MILILANI (HawaiiNewsNow) - No money, no school buses, unless the state coughs up the funding.
40,000 Hawaii students will have to find new ways to get to school next Spring.
That possibility has worried parents pressuring the school board.
Petitions to save school buses were sent to students' homes on Tuesday. Upset parents say having no service could put children in danger.
The Augustine-Starkey family relies on the school bus to take Kai Augustine from their home in Mililani Town to his school in Mililani Mauka.
"Why are they cancelling it for? They did so much cuts already with the furloughs and everything, why are they cutting the buses now?" said Jason Starkey, Kai's stepdad.
Next March, or once funds run out, school buses across the state could be out of service. That would put Kai's parents in a bind. Their work schedules conflict with Kai's school schedule.
From Kai's house to Mililani Middle School is about 3.5 miles. If Kai were to walk, according to a Walk Time Calculator found online, it would take him an hour and 12 minutes.
"Pretty junk, because I'm going to be late everyday," said Augustine.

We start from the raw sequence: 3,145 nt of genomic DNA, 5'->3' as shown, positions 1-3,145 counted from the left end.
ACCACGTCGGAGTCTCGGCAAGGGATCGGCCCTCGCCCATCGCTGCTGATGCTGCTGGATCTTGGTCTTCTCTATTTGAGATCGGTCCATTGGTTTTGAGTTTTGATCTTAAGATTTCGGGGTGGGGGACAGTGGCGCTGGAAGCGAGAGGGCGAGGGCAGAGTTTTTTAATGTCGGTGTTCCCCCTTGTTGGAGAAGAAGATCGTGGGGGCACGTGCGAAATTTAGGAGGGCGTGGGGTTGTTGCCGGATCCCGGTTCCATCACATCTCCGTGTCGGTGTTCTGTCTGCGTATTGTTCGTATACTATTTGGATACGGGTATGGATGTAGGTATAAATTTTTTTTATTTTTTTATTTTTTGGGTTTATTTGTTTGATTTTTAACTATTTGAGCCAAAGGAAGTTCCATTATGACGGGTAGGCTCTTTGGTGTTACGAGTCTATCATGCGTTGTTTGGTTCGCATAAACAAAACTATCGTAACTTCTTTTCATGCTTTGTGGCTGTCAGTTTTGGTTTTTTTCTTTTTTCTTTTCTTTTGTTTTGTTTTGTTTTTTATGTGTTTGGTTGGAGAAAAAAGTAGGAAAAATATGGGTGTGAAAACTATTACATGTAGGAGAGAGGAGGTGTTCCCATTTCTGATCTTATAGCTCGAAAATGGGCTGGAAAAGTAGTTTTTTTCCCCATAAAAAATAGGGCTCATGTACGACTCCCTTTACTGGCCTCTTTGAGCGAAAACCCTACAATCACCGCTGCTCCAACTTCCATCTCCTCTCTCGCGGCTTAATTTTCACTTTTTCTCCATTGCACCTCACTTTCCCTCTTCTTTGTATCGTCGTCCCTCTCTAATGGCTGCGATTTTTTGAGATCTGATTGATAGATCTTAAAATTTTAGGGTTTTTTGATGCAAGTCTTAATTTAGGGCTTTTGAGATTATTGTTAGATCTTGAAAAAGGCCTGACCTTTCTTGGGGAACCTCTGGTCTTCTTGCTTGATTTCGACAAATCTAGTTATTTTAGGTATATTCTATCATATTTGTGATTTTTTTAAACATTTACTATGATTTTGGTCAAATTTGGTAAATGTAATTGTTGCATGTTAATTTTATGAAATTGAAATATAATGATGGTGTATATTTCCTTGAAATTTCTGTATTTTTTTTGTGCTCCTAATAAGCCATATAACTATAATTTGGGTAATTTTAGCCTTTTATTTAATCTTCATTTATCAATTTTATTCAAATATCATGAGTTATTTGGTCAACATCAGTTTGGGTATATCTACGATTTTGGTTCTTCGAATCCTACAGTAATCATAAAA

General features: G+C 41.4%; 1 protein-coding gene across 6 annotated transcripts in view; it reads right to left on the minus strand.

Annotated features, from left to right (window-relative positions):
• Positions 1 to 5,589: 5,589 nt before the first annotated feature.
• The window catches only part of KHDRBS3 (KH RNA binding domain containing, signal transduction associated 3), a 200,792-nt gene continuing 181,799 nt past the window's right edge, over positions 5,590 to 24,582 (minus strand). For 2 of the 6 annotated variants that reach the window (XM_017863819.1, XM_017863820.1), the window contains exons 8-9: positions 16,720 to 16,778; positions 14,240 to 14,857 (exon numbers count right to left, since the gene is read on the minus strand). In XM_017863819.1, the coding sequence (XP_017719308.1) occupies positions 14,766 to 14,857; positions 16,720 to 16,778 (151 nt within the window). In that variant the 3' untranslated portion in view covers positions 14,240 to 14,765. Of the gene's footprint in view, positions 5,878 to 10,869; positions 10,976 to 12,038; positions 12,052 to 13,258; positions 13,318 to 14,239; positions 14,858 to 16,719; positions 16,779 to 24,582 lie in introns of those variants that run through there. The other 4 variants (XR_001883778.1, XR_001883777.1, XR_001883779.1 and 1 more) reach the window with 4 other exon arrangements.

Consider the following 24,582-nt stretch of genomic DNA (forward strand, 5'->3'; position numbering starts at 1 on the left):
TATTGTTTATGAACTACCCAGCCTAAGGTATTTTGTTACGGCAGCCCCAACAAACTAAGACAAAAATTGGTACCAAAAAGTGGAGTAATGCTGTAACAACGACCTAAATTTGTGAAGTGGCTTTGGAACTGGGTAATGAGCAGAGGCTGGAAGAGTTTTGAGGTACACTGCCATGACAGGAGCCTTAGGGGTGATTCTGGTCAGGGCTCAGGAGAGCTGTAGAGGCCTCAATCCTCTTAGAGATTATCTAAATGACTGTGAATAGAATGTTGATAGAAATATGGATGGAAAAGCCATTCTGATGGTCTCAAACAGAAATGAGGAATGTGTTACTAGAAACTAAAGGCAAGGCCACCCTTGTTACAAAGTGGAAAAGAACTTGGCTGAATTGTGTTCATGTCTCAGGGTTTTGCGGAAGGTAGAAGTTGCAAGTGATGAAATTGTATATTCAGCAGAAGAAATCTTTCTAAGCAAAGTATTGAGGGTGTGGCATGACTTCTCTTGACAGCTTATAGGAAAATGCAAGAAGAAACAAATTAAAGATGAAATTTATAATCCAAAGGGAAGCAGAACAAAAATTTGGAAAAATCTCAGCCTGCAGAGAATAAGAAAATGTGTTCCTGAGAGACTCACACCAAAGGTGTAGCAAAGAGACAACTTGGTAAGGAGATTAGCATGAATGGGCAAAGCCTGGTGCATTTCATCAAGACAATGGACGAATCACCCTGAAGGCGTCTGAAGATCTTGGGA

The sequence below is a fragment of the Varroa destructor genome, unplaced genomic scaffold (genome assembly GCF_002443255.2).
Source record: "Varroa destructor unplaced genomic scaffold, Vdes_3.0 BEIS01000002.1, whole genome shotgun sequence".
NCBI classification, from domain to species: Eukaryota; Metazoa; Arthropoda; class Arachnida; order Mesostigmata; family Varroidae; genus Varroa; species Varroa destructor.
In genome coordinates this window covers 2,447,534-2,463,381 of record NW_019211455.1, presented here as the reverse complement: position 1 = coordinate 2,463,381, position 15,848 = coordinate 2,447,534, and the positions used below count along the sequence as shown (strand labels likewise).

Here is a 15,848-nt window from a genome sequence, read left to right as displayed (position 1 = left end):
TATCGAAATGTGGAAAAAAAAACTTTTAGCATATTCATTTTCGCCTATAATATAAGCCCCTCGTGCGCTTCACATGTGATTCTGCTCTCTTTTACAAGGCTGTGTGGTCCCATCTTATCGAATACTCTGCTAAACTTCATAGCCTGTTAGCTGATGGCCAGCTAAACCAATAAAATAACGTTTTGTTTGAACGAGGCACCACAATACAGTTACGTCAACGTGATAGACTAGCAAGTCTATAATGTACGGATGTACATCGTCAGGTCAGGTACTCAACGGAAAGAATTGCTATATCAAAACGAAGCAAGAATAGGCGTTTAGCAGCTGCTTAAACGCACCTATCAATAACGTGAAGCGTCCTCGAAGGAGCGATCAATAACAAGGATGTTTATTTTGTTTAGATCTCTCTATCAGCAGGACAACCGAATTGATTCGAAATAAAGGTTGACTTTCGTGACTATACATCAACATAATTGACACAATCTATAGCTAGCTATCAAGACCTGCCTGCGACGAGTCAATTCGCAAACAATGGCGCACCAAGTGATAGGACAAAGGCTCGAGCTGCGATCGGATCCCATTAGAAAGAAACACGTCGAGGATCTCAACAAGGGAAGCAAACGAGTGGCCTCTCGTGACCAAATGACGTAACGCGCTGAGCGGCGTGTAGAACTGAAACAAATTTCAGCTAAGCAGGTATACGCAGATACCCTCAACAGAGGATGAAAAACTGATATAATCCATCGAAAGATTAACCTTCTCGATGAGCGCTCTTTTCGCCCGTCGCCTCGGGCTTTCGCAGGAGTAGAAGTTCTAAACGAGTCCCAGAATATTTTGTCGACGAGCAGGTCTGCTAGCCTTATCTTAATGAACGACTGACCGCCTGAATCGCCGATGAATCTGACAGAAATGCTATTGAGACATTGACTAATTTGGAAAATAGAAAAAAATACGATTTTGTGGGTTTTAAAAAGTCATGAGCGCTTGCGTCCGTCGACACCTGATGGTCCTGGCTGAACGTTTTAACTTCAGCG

"That is unsafe already because you have to cross the H-2 and go up and coming out on Mauka in the morning is hectic. There's a lot of traffic," said Starkey.
Also, beginning January 1st, there will be no more bus service for students living within 1.5 miles from their school. This, after the Board of Education voted against asking the Legislature for the $12 million in emergency funds needed to keep school buses running.
Board Member Breene Harimoto says he wants bus contractors to justify their rising costs first, before asking the state for more money to pay them.
"We know that gas costs have gone up, we know that personnel costs have gone up, but to the extent that the bus contracts have escalated? No," said Harimoto.
A petition is now circulating to make sure the 40,000 students who depend on school buses, aren't scrambling to find a ride.
"That's just ridiculous. They cut so much out of the budget already, it's about time they dip into the rainy day fund, because it's raining," said Starkey.